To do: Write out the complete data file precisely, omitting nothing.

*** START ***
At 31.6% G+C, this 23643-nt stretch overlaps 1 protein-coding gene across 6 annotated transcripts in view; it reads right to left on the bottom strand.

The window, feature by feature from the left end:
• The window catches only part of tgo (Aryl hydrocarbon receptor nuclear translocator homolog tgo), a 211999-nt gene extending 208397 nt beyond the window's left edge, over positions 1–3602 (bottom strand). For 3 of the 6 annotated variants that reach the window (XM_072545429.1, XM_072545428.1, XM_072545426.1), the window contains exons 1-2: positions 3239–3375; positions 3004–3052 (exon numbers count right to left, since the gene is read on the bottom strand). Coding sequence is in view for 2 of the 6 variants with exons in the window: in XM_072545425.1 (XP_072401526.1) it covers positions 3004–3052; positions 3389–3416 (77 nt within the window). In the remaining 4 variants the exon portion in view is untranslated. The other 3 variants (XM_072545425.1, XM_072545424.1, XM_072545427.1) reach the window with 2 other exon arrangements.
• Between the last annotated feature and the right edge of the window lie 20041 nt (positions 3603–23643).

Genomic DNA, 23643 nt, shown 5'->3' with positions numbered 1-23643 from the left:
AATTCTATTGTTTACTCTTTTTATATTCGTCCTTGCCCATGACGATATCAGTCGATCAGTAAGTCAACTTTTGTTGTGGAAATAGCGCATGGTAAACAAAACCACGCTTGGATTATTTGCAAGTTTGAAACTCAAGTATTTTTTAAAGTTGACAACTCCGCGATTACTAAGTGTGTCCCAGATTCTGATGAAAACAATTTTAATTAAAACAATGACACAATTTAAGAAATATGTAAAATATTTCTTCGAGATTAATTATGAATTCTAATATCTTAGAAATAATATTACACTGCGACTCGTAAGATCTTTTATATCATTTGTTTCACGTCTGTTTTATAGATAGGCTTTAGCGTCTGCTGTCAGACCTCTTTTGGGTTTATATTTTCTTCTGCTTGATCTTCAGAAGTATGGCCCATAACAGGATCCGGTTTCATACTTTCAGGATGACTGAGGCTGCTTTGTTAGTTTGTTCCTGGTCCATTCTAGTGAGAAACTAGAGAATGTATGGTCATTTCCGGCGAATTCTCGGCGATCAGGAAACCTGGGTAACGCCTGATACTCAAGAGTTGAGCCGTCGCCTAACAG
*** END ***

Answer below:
At 31.6% G+C, this 23643-nt stretch overlaps 1 protein-coding gene across 6 annotated transcripts in view; it reads right to left on the bottom strand.

The window, feature by feature from the left end:
• The window catches only part of tgo (Aryl hydrocarbon receptor nuclear translocator homolog tgo), a 211999-nt gene extending 208397 nt beyond the window's left edge, over positions 1–3602 (bottom strand). For 3 of the 6 annotated variants that reach the window (XM_072545429.1, XM_072545428.1, XM_072545426.1), the window contains exons 1-2: positions 3239–3375; positions 3004–3052 (exon numbers count right to left, since the gene is read on the bottom strand). Coding sequence is in view for 2 of the 6 variants with exons in the window: in XM_072545425.1 (XP_072401526.1) it covers positions 3004–3052; positions 3389–3416 (77 nt within the window). In the remaining 4 variants the exon portion in view is untranslated. The other 3 variants (XM_072545425.1, XM_072545424.1, XM_072545427.1) reach the window with 2 other exon arrangements.
• Between the last annotated feature and the right edge of the window lie 20041 nt (positions 3603–23643).

Genomic DNA, 23643 nt, shown 5'->3' with positions numbered 1-23643 from the left:
AATTCTATTGTTTACTCTTTTTATATTCGTCCTTGCCCATGACGATATCAGTCGATCAGTAAGTCAACTTTTGTTGTGGAAATAGCGCATGGTAAACAAAACCACGCTTGGATTATTTGCAAGTTTGAAACTCAAGTATTTTTTAAAGTTGACAACTCCGCGATTACTAAGTGTGTCCCAGATTCTGATGAAAACAATTTTAATTAAAACAATGACACAATTTAAGAAATATGTAAAATATTTCTTCGAGATTAATTATGAATTCTAATATCTTAGAAATAATATTACACTGCGACTCGTAAGATCTTTTATATCATTTGTTTCACGTCTGTTTTATAGATAGGCTTTAGCGTCTGCTGTCAGACCTCTTTTGGGTTTATATTTTCTTCTGCTTGATCTTCAGAAGTATGGCCCATAACAGGATCCGGTTTCATACTTTCAGGATGACTGAGGCTGCTTTGTTAGTTTGTTCCTGGTCCATTCTAGTGAGAAACTAGAGAATGTATGGTCATTTCCGGCGAATTCTCGGCGATCAGGAAACCTGGGTAACGCCTGATACTCAAGAGTTGAGCCGTCGCCTAACAG